Actual High Resolution Full Moon
November 20, 2012

Busting The Full Moon Effect

In the early 2000s, when I was in grad school, a good friend of mine was working at the emergency room at the local hospital. He used to tell us that on full moon nights, the “freaks will come out.” He meant that the hospital seemed busier and dealt with weirder situations. When I pressed further, he told me that more psychological problems came to the emergency room during a full moon. This has since baffled me.

Time and again, medical personnel have told me about this full moon effect. Well, on November 19, 2012, researchers in Montreal found that no truth rests in my friend’s statements. According to a study completed by a team of researchers led by Professor Geneviève Belleville of Université Laval’s School of Psychology, no full moon or new moon effect exists on psychological problems. In their findings, they studied 771 individuals who went to the emergency rooms at Montreal’s Sacré-Coeur Hospital and Hôtel-Dieu de Levis with what was later found to be psychological problems. None of these patients went because they were affected by the lunar cycle. In fact, the researchers found no evidence of even a correlation between their emergency room visits and the moon.

Like my friend, many nurses and doctors are convinced that a relationship exists, so this study’s results definitely contradict their preconceived notions. I think some obvious issues are tied to this fact. If nurses and doctors believe like my friend believed that on full moon nights “the freaks will come out,” then these same doctors and nurses may not give proper attention and medical care to those who may truly need it.

If someone goes to the emergency room with a psychological issue, that should not be ignored. And if doctors and nurses work with the full moon superstition, potentially these patients might not receive what they need to reach a proper state of health again.

The full moon has long been the scapegoat of the medical industry. When life gets crazy in the emergency room, it’s got to be the full moon. When nurses and doctors see seriously weird cases, well, it’s got to be the full moon. This has been the excuse for far too long. Now, researchers demystified the old tale.

The researchers’ findings in this study definitely debunk the full moon myth. Only good can come from this. If people start looking away from superstition and myth, they are more likely to see opportunities. Instead of looking at emergency room visits as a result of the moon, they would be able to look at the individual and his or her condition. I can’t help but be glad that the team found such positively concrete evidence when comparing the 771 patient visits to the lunar calendar.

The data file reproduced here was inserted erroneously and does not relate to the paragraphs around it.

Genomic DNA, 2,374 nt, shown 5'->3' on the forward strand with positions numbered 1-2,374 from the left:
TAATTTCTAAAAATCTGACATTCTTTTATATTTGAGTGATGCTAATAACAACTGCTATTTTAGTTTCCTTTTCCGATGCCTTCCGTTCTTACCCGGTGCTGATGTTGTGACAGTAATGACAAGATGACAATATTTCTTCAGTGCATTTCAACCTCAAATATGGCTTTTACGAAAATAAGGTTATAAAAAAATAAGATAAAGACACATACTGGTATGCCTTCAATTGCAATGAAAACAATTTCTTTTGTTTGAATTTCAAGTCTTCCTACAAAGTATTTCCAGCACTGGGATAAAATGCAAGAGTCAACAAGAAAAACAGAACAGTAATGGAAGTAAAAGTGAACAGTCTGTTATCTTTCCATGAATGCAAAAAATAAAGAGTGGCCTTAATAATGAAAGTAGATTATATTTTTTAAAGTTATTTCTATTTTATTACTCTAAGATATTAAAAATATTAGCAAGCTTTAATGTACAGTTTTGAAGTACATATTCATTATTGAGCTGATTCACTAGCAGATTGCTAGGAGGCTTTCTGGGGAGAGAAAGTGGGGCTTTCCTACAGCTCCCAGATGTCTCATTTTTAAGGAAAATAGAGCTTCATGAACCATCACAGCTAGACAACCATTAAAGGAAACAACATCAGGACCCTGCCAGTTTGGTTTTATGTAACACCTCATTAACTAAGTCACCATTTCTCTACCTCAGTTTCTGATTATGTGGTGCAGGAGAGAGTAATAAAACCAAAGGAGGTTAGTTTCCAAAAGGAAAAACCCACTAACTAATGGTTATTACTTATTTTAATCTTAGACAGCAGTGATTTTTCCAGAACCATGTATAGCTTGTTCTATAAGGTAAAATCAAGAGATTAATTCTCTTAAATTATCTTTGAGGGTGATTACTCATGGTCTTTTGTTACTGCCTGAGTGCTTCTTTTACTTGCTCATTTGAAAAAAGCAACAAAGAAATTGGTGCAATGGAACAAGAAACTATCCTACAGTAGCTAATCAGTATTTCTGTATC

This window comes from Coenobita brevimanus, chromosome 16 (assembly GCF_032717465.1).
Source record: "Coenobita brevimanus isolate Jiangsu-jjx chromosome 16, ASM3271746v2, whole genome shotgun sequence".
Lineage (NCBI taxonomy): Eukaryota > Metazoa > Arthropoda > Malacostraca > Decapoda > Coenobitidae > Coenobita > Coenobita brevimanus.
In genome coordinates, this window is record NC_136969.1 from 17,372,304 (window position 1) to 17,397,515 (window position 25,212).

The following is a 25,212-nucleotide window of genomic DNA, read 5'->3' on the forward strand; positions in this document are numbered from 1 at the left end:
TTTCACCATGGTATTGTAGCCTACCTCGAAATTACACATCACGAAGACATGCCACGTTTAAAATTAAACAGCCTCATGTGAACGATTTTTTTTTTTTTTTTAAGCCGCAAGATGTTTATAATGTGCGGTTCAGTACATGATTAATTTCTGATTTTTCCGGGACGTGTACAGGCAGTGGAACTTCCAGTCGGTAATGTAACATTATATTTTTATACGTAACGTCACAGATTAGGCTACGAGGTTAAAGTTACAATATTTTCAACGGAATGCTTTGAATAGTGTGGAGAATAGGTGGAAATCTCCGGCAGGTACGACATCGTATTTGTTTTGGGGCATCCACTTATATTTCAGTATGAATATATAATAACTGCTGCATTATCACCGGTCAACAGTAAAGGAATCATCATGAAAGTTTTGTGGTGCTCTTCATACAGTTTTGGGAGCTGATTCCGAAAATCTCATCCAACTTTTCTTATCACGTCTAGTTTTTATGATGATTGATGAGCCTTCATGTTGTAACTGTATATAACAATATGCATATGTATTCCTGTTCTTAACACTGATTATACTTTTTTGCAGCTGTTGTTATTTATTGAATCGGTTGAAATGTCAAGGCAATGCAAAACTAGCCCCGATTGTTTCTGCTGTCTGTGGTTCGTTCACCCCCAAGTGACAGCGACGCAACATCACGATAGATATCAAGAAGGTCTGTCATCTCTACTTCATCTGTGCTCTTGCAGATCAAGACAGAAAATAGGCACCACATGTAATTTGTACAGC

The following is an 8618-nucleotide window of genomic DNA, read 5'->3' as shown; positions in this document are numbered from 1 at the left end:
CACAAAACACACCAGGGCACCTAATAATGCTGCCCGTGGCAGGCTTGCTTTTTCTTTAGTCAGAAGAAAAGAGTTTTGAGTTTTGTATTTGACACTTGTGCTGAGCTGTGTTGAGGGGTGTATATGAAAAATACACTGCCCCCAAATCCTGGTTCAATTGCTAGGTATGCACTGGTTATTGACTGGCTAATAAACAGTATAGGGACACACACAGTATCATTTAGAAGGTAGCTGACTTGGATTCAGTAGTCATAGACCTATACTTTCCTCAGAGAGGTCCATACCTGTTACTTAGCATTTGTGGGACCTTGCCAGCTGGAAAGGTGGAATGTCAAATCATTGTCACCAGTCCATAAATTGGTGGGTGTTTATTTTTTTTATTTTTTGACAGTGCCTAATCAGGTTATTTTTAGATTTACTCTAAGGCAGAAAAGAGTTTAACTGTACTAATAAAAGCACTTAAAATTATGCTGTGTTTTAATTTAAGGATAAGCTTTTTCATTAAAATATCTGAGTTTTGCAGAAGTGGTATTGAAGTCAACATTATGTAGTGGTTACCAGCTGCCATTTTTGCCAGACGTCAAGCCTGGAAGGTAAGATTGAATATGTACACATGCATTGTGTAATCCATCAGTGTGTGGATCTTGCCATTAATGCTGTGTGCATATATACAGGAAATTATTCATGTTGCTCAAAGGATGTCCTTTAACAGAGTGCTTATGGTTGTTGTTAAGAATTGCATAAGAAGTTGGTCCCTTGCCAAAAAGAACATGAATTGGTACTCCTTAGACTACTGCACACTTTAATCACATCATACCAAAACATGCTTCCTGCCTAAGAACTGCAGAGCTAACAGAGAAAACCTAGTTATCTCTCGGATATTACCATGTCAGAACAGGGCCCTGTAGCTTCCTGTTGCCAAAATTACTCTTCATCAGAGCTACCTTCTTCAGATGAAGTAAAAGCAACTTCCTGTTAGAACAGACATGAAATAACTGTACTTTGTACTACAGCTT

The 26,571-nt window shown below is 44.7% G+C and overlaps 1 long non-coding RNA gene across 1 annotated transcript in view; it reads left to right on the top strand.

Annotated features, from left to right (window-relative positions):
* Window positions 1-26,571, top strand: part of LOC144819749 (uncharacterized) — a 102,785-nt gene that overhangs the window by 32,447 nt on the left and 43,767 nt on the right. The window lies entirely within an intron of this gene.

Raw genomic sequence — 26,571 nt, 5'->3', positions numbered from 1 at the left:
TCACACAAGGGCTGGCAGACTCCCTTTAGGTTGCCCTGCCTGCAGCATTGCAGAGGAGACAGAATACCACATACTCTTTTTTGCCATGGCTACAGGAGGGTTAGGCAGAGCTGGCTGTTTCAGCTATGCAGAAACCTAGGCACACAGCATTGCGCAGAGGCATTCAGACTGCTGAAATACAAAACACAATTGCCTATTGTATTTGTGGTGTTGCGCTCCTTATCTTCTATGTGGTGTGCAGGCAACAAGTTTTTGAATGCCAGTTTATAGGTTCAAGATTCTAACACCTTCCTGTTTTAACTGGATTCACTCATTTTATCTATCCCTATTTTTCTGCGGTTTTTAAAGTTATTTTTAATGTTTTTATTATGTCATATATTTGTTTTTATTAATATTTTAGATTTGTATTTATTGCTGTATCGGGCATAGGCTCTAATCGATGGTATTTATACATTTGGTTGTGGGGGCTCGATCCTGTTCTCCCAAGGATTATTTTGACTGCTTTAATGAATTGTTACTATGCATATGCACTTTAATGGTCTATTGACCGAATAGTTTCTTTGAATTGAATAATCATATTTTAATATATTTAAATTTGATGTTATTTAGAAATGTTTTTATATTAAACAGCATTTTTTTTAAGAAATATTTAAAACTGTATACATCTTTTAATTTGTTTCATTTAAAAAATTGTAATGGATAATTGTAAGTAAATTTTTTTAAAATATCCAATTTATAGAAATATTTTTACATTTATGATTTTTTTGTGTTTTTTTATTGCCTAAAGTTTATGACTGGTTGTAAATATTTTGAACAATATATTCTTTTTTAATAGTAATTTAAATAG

What is important now is to make sure emergency room personnel see the study. The real issue at hand is how doctors and nurses treat individuals suffering from psychological disorders, be they panic attacks, anxiety and mood disorders, or suicidal thoughts. These individuals may not be visually bleeding, but they are suffering from illnesses that deserve respect and attention.

We can no longer treat psychological disorders as the “other.” For too long, psychological problems have been mistreated, ignored, denied, or simply laughed at. This study supports legitimizing psychological problems and eliminating the biases. Only good can come from this.

As for my friend, well, he later took back his statements. He realized that no matter the patient experience or situation, all emergency room visits deserve proper respect and attention. As for me, I learned that we must look beyond superstition. Myths like the full moon effect might be funny, but the reality of the situation is not. And that, well that deserves respect and attention.

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Rayshell E. Clapper is an Associate Professor of English at a rural college in Oklahoma where she teaches Creative Writing, Literature, and Composition classes. She has presented her original fiction and non-fiction at several conferences and events including: Scissortail Creative Writing Festival, Howlers and Yawpers Creativity Symposium, Southwest/Texas Pop Culture Association/American Culture Association Regional Conference, and Pop Culture Association/American Culture Association National Conference. Her publications include Cybersoleil Journal, Sugar Mule Literary Magazine, Red Dirt Anthology, Originals, and Oklahoma English Journal. Beyond her written works, she successfully created a writer's group in rural Oklahoma to support burgeoning writers. The written word is her passion, and all she experiences inspires that passion. She hopes to help inspire others through her words.

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